Pet bloodwork allows us to rule out or identify a wide variety of health conditions, much more than we could find by simply observing their physical symptoms. Blood tests get to the core of your pet's health, looking for clues that germs and bacteria leave in order to diagnose diseases early enough for successful treatment.
How do you perform bloodwork?
When our veterinarian takes a sample of your pet's blood, it's drawn into two tubes: a red-topped one and a purple-topped one. The red-topped tube allows the blood cells inside to clot. This chemistry panel allows our technicians to check the levels of certain enzymes and other chemicals in the serum, which tells us information about the condition of your pet's internal organs. The purple-topped tube has a chemical inside that prevents blood from clotting. This allows the technicians to count the white blood cells that fight infection, and the red blood cells, which carry oxygen throughout the body. The complete blood count (CBC) can show clues that lead our veterinarian toward diagnosing different health conditions.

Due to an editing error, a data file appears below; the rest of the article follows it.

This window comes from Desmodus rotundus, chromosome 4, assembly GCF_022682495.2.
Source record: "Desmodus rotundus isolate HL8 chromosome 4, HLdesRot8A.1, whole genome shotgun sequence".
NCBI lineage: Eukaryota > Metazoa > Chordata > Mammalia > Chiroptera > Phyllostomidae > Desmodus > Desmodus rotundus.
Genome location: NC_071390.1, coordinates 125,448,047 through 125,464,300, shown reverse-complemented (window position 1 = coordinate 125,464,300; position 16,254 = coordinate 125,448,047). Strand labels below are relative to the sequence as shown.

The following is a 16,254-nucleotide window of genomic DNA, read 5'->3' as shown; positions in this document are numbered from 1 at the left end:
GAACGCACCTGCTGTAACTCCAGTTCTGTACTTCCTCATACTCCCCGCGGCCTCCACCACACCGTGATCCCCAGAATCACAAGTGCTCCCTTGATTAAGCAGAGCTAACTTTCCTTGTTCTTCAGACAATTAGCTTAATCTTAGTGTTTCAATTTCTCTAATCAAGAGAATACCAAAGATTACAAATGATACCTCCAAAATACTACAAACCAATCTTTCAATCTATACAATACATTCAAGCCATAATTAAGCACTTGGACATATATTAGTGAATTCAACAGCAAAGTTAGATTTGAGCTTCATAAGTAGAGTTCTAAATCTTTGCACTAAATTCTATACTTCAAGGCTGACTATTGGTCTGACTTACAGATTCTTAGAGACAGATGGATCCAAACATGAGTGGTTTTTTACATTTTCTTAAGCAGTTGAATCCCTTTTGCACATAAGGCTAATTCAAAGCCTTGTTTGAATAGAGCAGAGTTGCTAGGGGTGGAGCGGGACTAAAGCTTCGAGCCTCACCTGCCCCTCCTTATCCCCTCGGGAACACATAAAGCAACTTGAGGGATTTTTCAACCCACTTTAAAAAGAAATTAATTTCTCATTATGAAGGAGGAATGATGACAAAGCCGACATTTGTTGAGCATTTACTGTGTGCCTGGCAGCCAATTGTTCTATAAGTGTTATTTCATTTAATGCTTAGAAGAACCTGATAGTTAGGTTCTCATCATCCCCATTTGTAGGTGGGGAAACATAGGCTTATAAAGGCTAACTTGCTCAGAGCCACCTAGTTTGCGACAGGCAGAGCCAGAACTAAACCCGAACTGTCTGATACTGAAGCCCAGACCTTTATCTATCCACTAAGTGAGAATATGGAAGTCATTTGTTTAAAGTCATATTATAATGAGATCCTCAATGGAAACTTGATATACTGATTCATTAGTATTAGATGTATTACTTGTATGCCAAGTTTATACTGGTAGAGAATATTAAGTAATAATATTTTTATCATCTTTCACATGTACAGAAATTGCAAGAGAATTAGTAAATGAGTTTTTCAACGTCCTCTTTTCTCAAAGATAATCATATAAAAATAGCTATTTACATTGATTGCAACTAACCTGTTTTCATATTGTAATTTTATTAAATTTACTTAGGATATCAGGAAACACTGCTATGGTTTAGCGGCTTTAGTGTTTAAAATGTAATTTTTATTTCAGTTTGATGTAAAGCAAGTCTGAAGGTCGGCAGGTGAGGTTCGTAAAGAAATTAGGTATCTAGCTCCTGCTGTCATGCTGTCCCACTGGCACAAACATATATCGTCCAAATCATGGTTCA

What is the veterinarian looking for when they do bloodwork?
Blood tests can uncover a wide range of diseases in both cats and dogs. While illness can happen in pets of any age, it's more common for senior dogs and cats. At this stage, their bodies are less resistant to germs and bacteria and their immune systems are weaker. Some pets can develop diseases for a long time before they show any outward symptoms, so regular blood tests are the only sure way to make sure they're as healthy as they can be. Early detection is always better, and it can sometimes be the key to saving your pet's life. To learn more about bloodwork, please contact us at 416-245-8805.
What health issues does bloodwork detect?
One of the benefits of our in-house laboratory is fast and efficient results, regardless of if your pet is showing symptoms related to a specific disease. Some common health issues we often screen pets for include:
- Decreasing kidney function
- Diabetes, which is common in overweight cats
- Thyroid issues
- Liver disease
- Cushing's disease